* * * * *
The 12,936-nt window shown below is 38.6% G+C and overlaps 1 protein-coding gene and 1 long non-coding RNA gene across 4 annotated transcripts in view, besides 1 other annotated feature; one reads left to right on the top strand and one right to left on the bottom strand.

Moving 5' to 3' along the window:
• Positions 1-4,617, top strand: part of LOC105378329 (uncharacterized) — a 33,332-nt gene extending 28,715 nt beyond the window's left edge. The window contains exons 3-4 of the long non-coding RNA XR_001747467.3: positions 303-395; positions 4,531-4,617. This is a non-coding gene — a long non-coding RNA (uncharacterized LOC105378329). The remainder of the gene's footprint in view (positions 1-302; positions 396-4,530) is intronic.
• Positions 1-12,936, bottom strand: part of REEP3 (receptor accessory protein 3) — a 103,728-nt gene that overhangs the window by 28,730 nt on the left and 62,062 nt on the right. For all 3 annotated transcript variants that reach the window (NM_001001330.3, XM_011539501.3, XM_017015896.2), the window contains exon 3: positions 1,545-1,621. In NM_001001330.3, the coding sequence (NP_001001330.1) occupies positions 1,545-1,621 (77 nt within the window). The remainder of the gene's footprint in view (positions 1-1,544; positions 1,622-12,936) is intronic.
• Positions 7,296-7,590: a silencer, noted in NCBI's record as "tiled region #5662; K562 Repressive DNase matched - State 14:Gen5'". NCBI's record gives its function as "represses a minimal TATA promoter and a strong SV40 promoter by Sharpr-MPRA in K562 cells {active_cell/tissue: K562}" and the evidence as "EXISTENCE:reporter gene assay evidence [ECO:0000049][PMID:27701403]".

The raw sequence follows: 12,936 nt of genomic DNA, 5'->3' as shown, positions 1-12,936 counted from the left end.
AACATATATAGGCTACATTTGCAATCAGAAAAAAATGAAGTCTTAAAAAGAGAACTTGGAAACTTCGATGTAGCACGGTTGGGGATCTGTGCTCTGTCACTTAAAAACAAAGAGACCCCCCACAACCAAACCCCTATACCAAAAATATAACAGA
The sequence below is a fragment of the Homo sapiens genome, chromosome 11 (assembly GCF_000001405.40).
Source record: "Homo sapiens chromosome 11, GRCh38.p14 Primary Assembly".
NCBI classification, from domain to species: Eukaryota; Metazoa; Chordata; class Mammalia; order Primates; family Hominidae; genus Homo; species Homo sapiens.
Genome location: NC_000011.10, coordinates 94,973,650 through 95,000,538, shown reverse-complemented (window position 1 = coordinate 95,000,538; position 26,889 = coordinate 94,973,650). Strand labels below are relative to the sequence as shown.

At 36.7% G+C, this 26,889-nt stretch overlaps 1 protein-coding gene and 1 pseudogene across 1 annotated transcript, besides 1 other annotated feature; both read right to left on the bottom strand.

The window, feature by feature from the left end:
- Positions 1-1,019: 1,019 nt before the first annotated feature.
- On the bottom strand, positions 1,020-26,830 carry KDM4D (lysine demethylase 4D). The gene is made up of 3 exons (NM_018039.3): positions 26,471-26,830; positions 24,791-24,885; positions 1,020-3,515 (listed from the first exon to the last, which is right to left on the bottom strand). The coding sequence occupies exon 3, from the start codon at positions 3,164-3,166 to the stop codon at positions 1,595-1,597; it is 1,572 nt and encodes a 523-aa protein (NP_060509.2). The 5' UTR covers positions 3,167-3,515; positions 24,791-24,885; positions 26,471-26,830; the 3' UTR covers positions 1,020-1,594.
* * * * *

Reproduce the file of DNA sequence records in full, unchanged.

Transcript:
The 12,936-nt window shown below is 38.6% G+C and overlaps 1 protein-coding gene and 1 long non-coding RNA gene across 4 annotated transcripts in view, besides 1 other annotated feature; one reads left to right on the top strand and one right to left on the bottom strand.

Moving 5' to 3' along the window:
• Positions 1-4,617, top strand: part of LOC105378329 (uncharacterized) — a 33,332-nt gene extending 28,715 nt beyond the window's left edge. The window contains exons 3-4 of the long non-coding RNA XR_001747467.3: positions 303-395; positions 4,531-4,617. This is a non-coding gene — a long non-coding RNA (uncharacterized LOC105378329). The remainder of the gene's footprint in view (positions 1-302; positions 396-4,530) is intronic.
• Positions 1-12,936, bottom strand: part of REEP3 (receptor accessory protein 3) — a 103,728-nt gene that overhangs the window by 28,730 nt on the left and 62,062 nt on the right. For all 3 annotated transcript variants that reach the window (NM_001001330.3, XM_011539501.3, XM_017015896.2), the window contains exon 3: positions 1,545-1,621. In NM_001001330.3, the coding sequence (NP_001001330.1) occupies positions 1,545-1,621 (77 nt within the window). The remainder of the gene's footprint in view (positions 1-1,544; positions 1,622-12,936) is intronic.
• Positions 7,296-7,590: a silencer, noted in NCBI's record as "tiled region #5662; K562 Repressive DNase matched - State 14:Gen5'". NCBI's record gives its function as "represses a minimal TATA promoter and a strong SV40 promoter by Sharpr-MPRA in K562 cells {active_cell/tissue: K562}" and the evidence as "EXISTENCE:reporter gene assay evidence [ECO:0000049][PMID:27701403]".

The raw sequence follows: 12,936 nt of genomic DNA, 5'->3' as shown, positions 1-12,936 counted from the left end.
AACATATATAGGCTACATTTGCAATCAGAAAAAAATGAAGTCTTAAAAAGAGAACTTGGAAACTTCGATGTAGCACGGTTGGGGATCTGTGCTCTGTCACTTAAAAACAAAGAGACCCCCCACAACCAAACCCCTATACCAAAAATATAACAGA
The sequence below is a fragment of the Homo sapiens genome, chromosome 11 (assembly GCF_000001405.40).
Source record: "Homo sapiens chromosome 11, GRCh38.p14 Primary Assembly".
NCBI classification, from domain to species: Eukaryota; Metazoa; Chordata; class Mammalia; order Primates; family Hominidae; genus Homo; species Homo sapiens.
Genome location: NC_000011.10, coordinates 94,973,650 through 95,000,538, shown reverse-complemented (window position 1 = coordinate 95,000,538; position 26,889 = coordinate 94,973,650). Strand labels below are relative to the sequence as shown.

At 36.7% G+C, this 26,889-nt stretch overlaps 1 protein-coding gene and 1 pseudogene across 1 annotated transcript, besides 1 other annotated feature; both read right to left on the bottom strand.

The window, feature by feature from the left end:
- Positions 1-1,019: 1,019 nt before the first annotated feature.
- On the bottom strand, positions 1,020-26,830 carry KDM4D (lysine demethylase 4D). The gene is made up of 3 exons (NM_018039.3): positions 26,471-26,830; positions 24,791-24,885; positions 1,020-3,515 (listed from the first exon to the last, which is right to left on the bottom strand). The coding sequence occupies exon 3, from the start codon at positions 3,164-3,166 to the stop codon at positions 1,595-1,597; it is 1,572 nt and encodes a 523-aa protein (NP_060509.2). The 5' UTR covers positions 3,167-3,515; positions 24,791-24,885; positions 26,471-26,830; the 3' UTR covers positions 1,020-1,594.